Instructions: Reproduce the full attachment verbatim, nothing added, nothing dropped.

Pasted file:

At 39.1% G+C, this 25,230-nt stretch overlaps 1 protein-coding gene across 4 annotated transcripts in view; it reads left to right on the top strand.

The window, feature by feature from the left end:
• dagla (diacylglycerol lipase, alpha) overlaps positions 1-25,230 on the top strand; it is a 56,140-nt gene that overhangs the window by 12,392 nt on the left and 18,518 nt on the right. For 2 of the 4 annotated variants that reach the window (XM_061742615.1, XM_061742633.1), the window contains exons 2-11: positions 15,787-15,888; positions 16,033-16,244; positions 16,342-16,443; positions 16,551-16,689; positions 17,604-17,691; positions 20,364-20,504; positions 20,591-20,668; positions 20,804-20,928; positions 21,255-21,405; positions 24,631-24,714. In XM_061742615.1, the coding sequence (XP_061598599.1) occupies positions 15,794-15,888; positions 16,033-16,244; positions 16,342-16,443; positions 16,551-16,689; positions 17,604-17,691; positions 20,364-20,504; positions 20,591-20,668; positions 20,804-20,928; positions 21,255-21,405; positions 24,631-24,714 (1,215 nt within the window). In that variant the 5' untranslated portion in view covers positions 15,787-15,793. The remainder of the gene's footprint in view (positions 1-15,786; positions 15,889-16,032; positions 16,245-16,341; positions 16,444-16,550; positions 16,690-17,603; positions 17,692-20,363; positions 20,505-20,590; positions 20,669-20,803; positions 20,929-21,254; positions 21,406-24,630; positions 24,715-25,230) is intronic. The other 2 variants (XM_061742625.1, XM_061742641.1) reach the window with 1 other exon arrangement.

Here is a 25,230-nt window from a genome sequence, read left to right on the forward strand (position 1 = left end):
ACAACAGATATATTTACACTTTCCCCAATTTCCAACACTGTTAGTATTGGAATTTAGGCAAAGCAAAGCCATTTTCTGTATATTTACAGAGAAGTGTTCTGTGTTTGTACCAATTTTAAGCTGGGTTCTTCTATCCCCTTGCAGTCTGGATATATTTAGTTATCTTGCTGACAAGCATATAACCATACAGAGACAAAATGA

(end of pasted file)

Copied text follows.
At 39.1% G+C, this 25,230-nt stretch overlaps 1 protein-coding gene across 4 annotated transcripts in view; it reads left to right on the top strand.

The window, feature by feature from the left end:
• dagla (diacylglycerol lipase, alpha) overlaps positions 1-25,230 on the top strand; it is a 56,140-nt gene that overhangs the window by 12,392 nt on the left and 18,518 nt on the right. For 2 of the 4 annotated variants that reach the window (XM_061742615.1, XM_061742633.1), the window contains exons 2-11: positions 15,787-15,888; positions 16,033-16,244; positions 16,342-16,443; positions 16,551-16,689; positions 17,604-17,691; positions 20,364-20,504; positions 20,591-20,668; positions 20,804-20,928; positions 21,255-21,405; positions 24,631-24,714. In XM_061742615.1, the coding sequence (XP_061598599.1) occupies positions 15,794-15,888; positions 16,033-16,244; positions 16,342-16,443; positions 16,551-16,689; positions 17,604-17,691; positions 20,364-20,504; positions 20,591-20,668; positions 20,804-20,928; positions 21,255-21,405; positions 24,631-24,714 (1,215 nt within the window). In that variant the 5' untranslated portion in view covers positions 15,787-15,793. The remainder of the gene's footprint in view (positions 1-15,786; positions 15,889-16,032; positions 16,245-16,341; positions 16,444-16,550; positions 16,690-17,603; positions 17,692-20,363; positions 20,505-20,590; positions 20,669-20,803; positions 20,929-21,254; positions 21,406-24,630; positions 24,715-25,230) is intronic. The other 2 variants (XM_061742625.1, XM_061742641.1) reach the window with 1 other exon arrangement.

Here is a 25,230-nt window from a genome sequence, read left to right on the forward strand (position 1 = left end):
ACAACAGATATATTTACACTTTCCCCAATTTCCAACACTGTTAGTATTGGAATTTAGGCAAAGCAAAGCCATTTTCTGTATATTTACAGAGAAGTGTTCTGTGTTTGTACCAATTTTAAGCTGGGTTCTTCTATCCCCTTGCAGTCTGGATATATTTAGTTATCTTGCTGACAAGCATATAACCATACAGAGACAAAATGA